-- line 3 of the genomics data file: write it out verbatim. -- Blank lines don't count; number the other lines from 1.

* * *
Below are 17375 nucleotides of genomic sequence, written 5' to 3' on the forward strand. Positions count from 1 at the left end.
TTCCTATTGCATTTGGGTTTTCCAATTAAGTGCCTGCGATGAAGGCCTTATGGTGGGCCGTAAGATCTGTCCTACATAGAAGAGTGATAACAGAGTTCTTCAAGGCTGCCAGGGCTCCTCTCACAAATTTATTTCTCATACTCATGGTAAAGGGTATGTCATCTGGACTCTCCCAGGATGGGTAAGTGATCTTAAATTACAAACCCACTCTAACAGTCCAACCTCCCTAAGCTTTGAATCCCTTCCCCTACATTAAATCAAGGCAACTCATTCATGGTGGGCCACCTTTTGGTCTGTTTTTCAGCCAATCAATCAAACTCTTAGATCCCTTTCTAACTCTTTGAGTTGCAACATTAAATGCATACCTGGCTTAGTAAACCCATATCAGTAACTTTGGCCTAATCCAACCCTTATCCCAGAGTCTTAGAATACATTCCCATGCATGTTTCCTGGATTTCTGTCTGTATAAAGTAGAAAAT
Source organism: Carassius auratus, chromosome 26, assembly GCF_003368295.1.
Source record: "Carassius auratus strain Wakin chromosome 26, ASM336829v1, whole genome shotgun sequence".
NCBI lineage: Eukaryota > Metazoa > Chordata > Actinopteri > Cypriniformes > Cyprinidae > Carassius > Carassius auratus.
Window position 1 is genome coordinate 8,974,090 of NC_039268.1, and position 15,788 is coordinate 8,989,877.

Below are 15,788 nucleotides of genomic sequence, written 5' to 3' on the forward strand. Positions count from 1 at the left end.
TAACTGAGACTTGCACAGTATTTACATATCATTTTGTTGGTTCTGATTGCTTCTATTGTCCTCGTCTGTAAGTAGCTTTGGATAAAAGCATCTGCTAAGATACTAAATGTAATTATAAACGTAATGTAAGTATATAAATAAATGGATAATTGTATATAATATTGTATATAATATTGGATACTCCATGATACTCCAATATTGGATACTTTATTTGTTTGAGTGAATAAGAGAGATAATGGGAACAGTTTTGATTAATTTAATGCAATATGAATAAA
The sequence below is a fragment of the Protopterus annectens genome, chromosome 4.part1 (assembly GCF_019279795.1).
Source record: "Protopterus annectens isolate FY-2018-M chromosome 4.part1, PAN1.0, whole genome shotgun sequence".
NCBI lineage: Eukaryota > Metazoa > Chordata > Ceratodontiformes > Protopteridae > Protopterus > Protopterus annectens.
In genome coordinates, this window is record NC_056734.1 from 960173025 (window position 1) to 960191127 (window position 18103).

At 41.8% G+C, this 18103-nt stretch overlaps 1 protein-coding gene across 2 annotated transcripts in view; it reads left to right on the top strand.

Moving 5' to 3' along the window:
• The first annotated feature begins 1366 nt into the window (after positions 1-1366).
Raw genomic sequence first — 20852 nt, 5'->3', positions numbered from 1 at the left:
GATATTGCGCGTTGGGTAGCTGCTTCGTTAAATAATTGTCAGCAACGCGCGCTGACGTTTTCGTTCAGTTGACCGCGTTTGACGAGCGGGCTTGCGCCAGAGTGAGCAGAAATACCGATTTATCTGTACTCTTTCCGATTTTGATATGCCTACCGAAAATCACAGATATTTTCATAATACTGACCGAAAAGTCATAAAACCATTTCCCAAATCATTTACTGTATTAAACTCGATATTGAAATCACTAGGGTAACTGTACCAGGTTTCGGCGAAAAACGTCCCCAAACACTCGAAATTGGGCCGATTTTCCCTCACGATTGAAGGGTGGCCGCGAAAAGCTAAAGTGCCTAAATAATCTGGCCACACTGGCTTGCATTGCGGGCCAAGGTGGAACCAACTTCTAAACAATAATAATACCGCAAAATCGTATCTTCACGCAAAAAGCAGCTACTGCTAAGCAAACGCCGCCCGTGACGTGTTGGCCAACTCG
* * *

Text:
Source organism: Carassius auratus, chromosome 26, assembly GCF_003368295.1.